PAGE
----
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Copper(I) halides inhibit olefin isomerized by-products from phosphine-based Grubbs’ metathesis catalysts in polar protic solvents

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Copper(I) halides are employed as ‘phosphine sponges’ to sequester phosphor-ylides when using phosphine-based Grubb’s metathesis catalysis in polar protic solvents and under heat. These cuprous halides are hypothesized to significantly slow the formation of the ruthenium hydride olefin isomerization catalyst. We demonstrate their use in both cross metathesis and ring-closing metathesis.

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  1. General experimental procedure: To a clean flask was added Grubbs' first-generation catalyst (17 mg, 21 μmol, 1 mol %) dissolved in 1 mL dichloromethane under inert atmosphere. To the flask was then added 5 mL of 1:1 MeOH:Ethylene glycol followed by NaI (3.2 mg, 21 μmol, 1 mol %). To the flask was added 1-propenyldiphenylphosphine oxide (509 mg, 2.1 mmol), and the reaction mixture was maintained at 50 °C using a temperature controlled oil-bath for 22 h. For analysis, an aliquot was drawn, dissolved in CDCl3 (containing 1 % TMS internal standard), and sample analyzed by 1H NMR. The ratio of peaks occurring at 6.69 ppm (isomerization product) and 5.70 ppm (metathesis product) was taken to calculate the ratio of the isomerization versus metathesis reactions—keeping in mind that the ratio of the peak at 5.70 ppm represents twice as many protons. 1H NMR (CDCl3) data: 1.20 (m, 3H, isomerized CH3), 2.62 (m 4H, metathesis CH2), 5.65 (m, 2H, metathesis CH), 6.28 (m, 1H, isomerized CH), 6.70 (m, 1H, isomerized CH), 7.49 (m, 12H, Ph), 7.70 (m, 8H, Ph). Isomerized: metathesis ratio = 1:1. All other reactions were performed following this procedure.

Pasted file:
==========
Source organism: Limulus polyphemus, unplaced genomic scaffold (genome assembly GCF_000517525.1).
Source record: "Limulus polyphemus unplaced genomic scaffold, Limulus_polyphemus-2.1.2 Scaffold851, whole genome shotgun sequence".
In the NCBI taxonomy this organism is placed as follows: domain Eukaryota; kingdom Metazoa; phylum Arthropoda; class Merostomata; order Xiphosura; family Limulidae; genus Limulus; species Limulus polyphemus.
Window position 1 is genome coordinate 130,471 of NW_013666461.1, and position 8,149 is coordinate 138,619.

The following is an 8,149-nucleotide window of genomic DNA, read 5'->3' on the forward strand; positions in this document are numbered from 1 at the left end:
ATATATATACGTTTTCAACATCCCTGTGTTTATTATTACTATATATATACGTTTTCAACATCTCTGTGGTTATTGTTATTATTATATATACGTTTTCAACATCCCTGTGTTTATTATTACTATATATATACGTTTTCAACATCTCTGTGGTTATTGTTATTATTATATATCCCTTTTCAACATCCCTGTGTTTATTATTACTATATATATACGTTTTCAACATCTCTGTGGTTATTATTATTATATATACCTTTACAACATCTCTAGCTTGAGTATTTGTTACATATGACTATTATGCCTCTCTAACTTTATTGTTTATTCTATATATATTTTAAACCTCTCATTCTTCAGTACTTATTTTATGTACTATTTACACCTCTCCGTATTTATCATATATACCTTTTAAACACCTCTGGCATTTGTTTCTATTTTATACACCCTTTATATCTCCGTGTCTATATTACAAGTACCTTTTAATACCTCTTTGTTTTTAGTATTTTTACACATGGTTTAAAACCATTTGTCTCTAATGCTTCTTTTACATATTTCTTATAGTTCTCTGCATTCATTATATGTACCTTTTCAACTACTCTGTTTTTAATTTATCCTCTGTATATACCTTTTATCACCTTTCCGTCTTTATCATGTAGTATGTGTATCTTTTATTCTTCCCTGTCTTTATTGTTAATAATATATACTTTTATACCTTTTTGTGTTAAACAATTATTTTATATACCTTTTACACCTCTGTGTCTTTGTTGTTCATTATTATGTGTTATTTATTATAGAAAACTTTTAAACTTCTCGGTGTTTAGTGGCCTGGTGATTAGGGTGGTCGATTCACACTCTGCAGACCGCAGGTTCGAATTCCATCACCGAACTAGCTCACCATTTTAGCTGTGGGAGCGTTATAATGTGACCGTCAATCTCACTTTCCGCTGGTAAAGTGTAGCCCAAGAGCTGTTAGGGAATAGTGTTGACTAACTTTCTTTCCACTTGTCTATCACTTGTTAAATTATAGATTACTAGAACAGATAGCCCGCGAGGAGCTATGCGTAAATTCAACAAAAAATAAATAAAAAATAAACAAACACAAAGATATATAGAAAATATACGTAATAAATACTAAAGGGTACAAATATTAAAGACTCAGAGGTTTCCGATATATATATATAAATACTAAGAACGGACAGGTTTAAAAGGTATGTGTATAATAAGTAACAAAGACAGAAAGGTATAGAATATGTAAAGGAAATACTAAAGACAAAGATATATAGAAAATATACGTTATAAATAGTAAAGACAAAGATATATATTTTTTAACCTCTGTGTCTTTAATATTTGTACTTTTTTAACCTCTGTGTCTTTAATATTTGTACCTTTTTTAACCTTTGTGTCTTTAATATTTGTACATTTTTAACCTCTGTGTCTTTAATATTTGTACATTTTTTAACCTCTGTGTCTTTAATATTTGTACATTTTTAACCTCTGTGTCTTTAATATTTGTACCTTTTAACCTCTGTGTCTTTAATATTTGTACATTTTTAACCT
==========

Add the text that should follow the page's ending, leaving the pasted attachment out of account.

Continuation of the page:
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We acknowledge support from University of Massachusetts Boston through start-up funds to MMT. We are grateful to Dr. Rafael E. Luna, of Luna Scientific Storytelling.

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Correspondence to Martin M. Thuo.

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Schulz, M.D., Atkinson, M.B.J., Elsey, R.J. et al. Copper(I) halides inhibit olefin isomerized by-products from phosphine-based Grubbs’ metathesis catalysts in polar protic solvents. Transition Met Chem 39, 763–767 (2014).

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